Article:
COUSIN, VICTOR (1792-1867), French philosopher, was born in Paris, in the Quartier St. Antoine, on Nov. 28, 1792. He was educated at the Lycee Charlemagne, and at the age of 18 passed to the Normal School, where he later lectured on Phi losophy. In 1815-16 he was assistant to Royer-Collard in the chair of history of modern philosophy. In these early years the influences to which he owed most were those of Laromiguiere, who taught the philosophy of Locke and Condillac, Royer-Collard, who introduced him to the Scottish philosophy, and Maine de Biran, on the psychological side. He then began to study German philosophy, especially that of Schelling, whose influence can also be traced in his work. In 1817 he met Hegel at Heidelberg, and in 1818, going to Munich, he met Schelling and Jacobi.
Political changes deprived him of his offices in 1821-22, and he went again to Germany; in Berlin in 1824 he was imprisoned, on some political charge, for six months, and continued under sus picion for three years. During this period of enforced abandon ment of teaching his philosophy took definite shape, and in 1826 he published the Fragmens Philosophiques, which contains most that is distinctive in his thought. To this period also belong his edition of Proclus (182o-27), and of Descartes (11 vols. 1826), and the beginning of the translation of Plato (13 vols.), which occupied him from 1825-40. In 1828 Cousin and Guizot were recalled to the university, and the three years that followed were the period of his greatest triumph as a lecturer. The hall of the Sorbonne was crowded, and a taste for history revived in France to an extent unknown since the 17th century. Guizot's ministry then made him a member of the Council of Public Instruction, and in 1832 he ceased to lecture. In 184o he became minister of public instruction under Thiers, remaining at the same time director of the normal school and virtual head of the university.
The most important work he accomplished at this time was the organization of primary education. Owing to his efforts, France followed in this matter the example of Prussia, which he regarded as affording the best example of organized national education. In 1831 he visited Germany to study the system, and his results were published as "Rapport sur l'etat de l'instruction publique . . . en Prusse." Then followed the law of primary instruction, which, in the words of the Edinburgh Review (July 1833) "marks an epoch in the progress of national education." During this pe riod he also published revised editions of his lectures and studies of various periods in the history of philosophy. In 1854 he pub lished Du vrai, du beau, et du bien. At the close of the reign of Louis Philippe he retired from public life. He occupied a suite of rooms in the Sorbonne, and died at Cannes on Jan. 13, 1867.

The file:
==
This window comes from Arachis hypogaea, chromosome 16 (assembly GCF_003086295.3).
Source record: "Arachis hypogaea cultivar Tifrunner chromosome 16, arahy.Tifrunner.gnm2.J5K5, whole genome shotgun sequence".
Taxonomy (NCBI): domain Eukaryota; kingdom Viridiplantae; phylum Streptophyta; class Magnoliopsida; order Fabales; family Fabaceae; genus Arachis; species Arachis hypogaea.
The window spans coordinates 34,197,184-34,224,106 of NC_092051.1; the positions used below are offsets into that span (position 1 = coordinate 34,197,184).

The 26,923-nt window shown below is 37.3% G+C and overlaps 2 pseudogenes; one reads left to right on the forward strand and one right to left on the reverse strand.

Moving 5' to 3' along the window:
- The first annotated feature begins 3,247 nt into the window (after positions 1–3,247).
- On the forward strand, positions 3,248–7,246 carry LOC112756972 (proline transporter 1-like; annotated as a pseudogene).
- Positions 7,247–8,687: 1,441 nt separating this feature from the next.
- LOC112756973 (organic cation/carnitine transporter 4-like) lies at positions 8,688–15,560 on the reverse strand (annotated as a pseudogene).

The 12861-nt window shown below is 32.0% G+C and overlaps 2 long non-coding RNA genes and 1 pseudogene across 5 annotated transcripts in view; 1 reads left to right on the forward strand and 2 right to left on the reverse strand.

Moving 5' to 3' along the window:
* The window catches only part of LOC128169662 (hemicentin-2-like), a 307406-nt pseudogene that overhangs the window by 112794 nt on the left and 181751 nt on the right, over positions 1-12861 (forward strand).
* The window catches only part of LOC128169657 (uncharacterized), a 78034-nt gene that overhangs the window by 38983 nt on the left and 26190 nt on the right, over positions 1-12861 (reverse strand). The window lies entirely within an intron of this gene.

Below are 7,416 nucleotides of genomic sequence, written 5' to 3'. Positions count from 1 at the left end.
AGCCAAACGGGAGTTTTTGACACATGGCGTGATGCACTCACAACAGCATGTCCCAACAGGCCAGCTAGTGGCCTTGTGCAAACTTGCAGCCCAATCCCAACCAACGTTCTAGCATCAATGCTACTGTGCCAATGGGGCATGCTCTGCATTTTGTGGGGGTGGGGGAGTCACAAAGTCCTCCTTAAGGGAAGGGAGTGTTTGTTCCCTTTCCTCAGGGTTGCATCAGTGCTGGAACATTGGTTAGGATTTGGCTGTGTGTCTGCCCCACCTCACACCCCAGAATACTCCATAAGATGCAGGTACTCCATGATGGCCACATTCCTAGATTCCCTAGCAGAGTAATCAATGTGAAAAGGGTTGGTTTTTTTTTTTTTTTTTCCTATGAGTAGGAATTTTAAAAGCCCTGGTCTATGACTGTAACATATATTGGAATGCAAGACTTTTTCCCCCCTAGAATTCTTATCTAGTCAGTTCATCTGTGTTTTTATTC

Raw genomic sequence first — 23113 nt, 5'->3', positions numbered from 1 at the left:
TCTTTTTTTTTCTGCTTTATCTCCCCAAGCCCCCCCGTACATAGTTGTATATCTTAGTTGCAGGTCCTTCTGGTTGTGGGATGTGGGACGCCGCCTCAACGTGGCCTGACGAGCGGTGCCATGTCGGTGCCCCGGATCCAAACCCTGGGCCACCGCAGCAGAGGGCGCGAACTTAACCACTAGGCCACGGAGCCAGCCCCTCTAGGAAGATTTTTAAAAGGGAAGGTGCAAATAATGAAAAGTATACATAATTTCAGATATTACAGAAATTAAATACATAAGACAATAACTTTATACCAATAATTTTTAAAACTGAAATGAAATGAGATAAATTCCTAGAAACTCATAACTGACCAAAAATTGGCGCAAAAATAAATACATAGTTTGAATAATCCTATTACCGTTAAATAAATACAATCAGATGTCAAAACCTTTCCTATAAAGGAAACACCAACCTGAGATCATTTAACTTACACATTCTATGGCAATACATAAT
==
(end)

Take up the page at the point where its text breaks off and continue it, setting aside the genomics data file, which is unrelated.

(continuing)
The three distinctive points in Cousin's philosophy are method, the results of the method, and its application to the history of philosophy. The method is that of observation, analysis and de duction, applied to the facts of consciousness, supplemented by inferences about the nature of reality necessitated by the data of consciousness ; this gives us psychology as the basis of metaphysics or ontology. The results to which this method leads are sensibility, activity or liberty and reason. His doctrine of liberty contains a distinction between the spontaneous and reflective activity of the will, while the distinctive point of his theory of reason is the doctrine of the impersonality of reason, which he thought Kant missed by putting necessity as the criterion of the principles of knowledge, and thus making them relative to the human intelli gence, and therefore incapable of revealing substantial reality. The primary principles of reason are cause and substance, and by means of these we pass from psychology to ontology, the knowl edge of objective reality. From the reciprocally limitative ideas of the me and the not-me we reach that of the absolute, which is the cause of both.
Finally, he applies the three stages he has discovered, the spon taneous, the reflective and the recognition of the relation of the finite and infinite to the history of philosophy.
Cousin's gifts lay in the direction of observation and generaliza tion rather than analysis or original speculation. He left no dis tinctive permanent principle of philosophy. But his eclecticism, proceeding as it did from an appreciation of nearly every system of philosophy ancient and modern, was a valuable influence in the direction of toleration and width of view.
BIBLIOGRAPHY.-J. Barthelemy St. Hilaire, V. Cousin, sa vie et sa Bibliography.-J. Barthelemy St. Hilaire, V. Cousin, sa vie et sa correspondance (1895) ; H. Hoffding, Hist. of Mod. Phil., ii. 311, Eng. trans. (1900) ; C. E. Fuchs, Die Philoso phie Victor Cousins (1847) ; J. Alaux, La Philos. de M. Cousin (1864) ; P. Janet, Victor Cousin et son oeuvre 0885); Jules Simon, V. Cousin (1887) ; Adolphe Franck, Moralistes et philosophes (1872) ; J. P. Damiron, Souvenirs de vingt ans d'enseignement (1859) ; H. Taine in Les Philosophes pp. 79-202 (1868) ; P. F. Dubois, Cousin, Joufroy, Damiron (1902) .